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Profiles

  • Edmundo Legislador (1950 - 1973)
    Edmundo Legislador, Toto Eddie to his family and friends, was born into two prominent families of Oton, Iloilo.His father, who once served as town councilor, owned a rice mill. The young boy was taught...
  • Tranquilino Cabarubias (1938 - 1983)
    It was a hard life that Tranquilino Cabarubias had: a struggle to make the land productive, to defend his community. Yet he had plenty of faith to keep him going: faith that freedom would be achieved, ...
  • Trifonio Andres (1953 - 1983)
    Friends remember him as warm, loving, and hardworking. His closest friend, a priest, said Trifonio, or Ponyong, saw life as something to offer to others “selflessly, for the sake of justice and peace, l...
  • Reynaldo Robles (1947 - 1977)
    Reynaldo Robles had a good singing voice. As a teenaged boy of 18 he participated in the talent search Student Canteen, and was declared champion of that week. That same year, he joined Sing-out Philip...
  • Remberto Daniel dela Paz (1952 - 1982)
    After graduating from medical school, Remberto Daniel “Bobby” Dela Paz turned his back on a potentially lucrative career in Manila and left for Samar, to set up a community-based health program there f...

From America's Top Killing Machine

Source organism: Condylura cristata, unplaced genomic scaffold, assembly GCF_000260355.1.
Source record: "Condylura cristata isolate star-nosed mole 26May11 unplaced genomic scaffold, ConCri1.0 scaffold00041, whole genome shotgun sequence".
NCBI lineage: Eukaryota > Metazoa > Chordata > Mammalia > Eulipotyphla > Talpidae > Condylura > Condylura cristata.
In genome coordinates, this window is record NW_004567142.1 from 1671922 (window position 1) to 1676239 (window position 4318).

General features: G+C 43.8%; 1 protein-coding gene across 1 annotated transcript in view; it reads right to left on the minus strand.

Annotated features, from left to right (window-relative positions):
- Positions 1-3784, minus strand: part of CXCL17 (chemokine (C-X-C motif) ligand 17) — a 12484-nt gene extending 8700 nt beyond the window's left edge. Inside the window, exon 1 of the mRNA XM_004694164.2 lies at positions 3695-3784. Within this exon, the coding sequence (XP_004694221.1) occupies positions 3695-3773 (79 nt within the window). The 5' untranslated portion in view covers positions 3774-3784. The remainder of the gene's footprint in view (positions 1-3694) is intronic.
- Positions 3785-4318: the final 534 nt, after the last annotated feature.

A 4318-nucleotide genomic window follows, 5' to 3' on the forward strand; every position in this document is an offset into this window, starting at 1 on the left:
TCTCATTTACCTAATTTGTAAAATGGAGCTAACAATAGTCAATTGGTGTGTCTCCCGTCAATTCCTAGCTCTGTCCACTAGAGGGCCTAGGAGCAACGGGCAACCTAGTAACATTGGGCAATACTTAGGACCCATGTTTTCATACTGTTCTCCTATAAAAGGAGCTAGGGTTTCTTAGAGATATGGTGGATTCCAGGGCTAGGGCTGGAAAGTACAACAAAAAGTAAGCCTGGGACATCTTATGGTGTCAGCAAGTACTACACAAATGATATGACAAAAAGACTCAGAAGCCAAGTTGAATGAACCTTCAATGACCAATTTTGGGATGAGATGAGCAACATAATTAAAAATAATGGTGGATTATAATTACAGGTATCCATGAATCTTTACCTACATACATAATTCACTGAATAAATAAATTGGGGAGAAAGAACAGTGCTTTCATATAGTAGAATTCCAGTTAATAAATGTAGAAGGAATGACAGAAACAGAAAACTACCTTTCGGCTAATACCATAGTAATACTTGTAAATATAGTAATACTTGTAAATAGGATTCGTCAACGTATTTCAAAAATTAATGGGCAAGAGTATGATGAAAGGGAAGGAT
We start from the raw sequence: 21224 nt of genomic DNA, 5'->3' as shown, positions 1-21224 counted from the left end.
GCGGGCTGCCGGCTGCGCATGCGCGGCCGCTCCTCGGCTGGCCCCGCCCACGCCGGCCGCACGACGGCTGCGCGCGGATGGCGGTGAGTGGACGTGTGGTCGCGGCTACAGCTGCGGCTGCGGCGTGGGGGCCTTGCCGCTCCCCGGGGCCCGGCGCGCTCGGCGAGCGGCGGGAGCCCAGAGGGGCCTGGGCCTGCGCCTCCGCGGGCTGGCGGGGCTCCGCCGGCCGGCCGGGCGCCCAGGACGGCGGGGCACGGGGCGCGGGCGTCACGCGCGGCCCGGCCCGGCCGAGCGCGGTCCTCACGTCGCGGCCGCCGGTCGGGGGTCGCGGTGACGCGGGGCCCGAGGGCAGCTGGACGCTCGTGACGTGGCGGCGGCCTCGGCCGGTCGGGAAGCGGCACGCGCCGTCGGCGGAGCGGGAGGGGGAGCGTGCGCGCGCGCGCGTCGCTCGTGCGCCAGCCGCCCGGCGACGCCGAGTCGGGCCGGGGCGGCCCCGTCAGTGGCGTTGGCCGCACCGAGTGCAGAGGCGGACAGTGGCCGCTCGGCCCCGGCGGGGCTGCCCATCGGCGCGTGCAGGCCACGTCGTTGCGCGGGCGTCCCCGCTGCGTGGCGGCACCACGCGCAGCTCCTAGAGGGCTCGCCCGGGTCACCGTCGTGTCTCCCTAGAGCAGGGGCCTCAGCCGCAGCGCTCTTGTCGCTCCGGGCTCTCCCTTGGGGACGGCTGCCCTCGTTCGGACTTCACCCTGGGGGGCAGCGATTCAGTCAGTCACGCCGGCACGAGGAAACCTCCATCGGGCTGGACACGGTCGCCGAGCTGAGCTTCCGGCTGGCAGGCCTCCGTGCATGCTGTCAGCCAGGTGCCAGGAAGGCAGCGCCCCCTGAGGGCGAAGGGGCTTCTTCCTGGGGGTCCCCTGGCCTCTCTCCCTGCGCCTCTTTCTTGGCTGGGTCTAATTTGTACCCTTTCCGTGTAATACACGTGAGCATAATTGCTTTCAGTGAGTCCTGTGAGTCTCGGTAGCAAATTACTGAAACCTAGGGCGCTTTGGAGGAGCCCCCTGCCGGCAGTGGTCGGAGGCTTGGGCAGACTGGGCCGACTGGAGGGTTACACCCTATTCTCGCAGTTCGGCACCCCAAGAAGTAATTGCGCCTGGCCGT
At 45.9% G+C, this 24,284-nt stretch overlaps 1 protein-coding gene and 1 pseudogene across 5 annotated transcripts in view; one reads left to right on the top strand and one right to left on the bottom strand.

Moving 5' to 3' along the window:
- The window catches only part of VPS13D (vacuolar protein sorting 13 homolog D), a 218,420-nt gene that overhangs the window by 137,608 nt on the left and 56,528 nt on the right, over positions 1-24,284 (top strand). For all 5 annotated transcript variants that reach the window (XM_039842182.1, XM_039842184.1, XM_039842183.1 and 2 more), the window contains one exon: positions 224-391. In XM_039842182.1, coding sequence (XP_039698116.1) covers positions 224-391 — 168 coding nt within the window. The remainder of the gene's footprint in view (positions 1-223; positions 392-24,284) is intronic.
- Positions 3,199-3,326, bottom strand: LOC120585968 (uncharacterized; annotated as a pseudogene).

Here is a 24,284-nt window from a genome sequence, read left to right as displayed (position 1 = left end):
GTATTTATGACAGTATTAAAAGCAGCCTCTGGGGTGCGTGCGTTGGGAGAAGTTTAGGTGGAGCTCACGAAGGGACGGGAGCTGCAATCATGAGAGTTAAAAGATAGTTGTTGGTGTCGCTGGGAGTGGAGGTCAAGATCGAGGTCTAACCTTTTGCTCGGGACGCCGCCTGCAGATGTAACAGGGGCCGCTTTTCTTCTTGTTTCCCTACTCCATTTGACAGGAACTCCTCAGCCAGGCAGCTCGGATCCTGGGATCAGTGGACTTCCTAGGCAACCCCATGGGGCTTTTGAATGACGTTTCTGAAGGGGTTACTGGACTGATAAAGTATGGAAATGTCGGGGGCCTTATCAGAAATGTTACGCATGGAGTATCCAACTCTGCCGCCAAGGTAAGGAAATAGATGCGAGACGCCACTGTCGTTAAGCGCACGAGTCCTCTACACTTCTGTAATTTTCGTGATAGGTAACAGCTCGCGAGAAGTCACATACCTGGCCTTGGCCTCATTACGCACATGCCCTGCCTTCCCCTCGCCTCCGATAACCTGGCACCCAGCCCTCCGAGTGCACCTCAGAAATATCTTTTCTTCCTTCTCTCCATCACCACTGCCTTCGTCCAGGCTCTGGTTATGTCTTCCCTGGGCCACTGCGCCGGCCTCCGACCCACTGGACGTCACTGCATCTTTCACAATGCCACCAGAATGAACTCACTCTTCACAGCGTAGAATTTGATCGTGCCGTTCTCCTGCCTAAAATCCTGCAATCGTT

For the better part of a century, the machine most likely to kill an American has been the automobile.

Car crashes killed 33,561 people in 2012, the most recent year for which data is available, according to the National Highway Traffic Safety Administration. Firearms killed 32,251 people in the United States in 2011, the most recent year for which the Centers for Disease Control has data.

But this year gun deaths are expected to surpass car deaths. That's according to a Center for American Progress report, which cites CDC data that shows guns will kill more Americans under 25 than cars in 2015. Already more than a quarter of the teenagers—15 years old and up—who die of injuries in the United States are killed in gun-related incidents, according to the American Academy of Pediatrics.

Comparing the two national icons, cars and guns, yields “a statistic that really resonates with people," says Chelsea Parsons, co-author of the report for the Centre for American Progress. Resonance is certainly needed. There are about 320 [million] people in the United States, and nearly as many civilian firearms. And although the actual rate of gun ownership is declining, enthusiasts are keeping up the number in circulation.

The figures may say more about a nation's changing relationship with the automobile than they reveal about America's ongoing obsession with guns.

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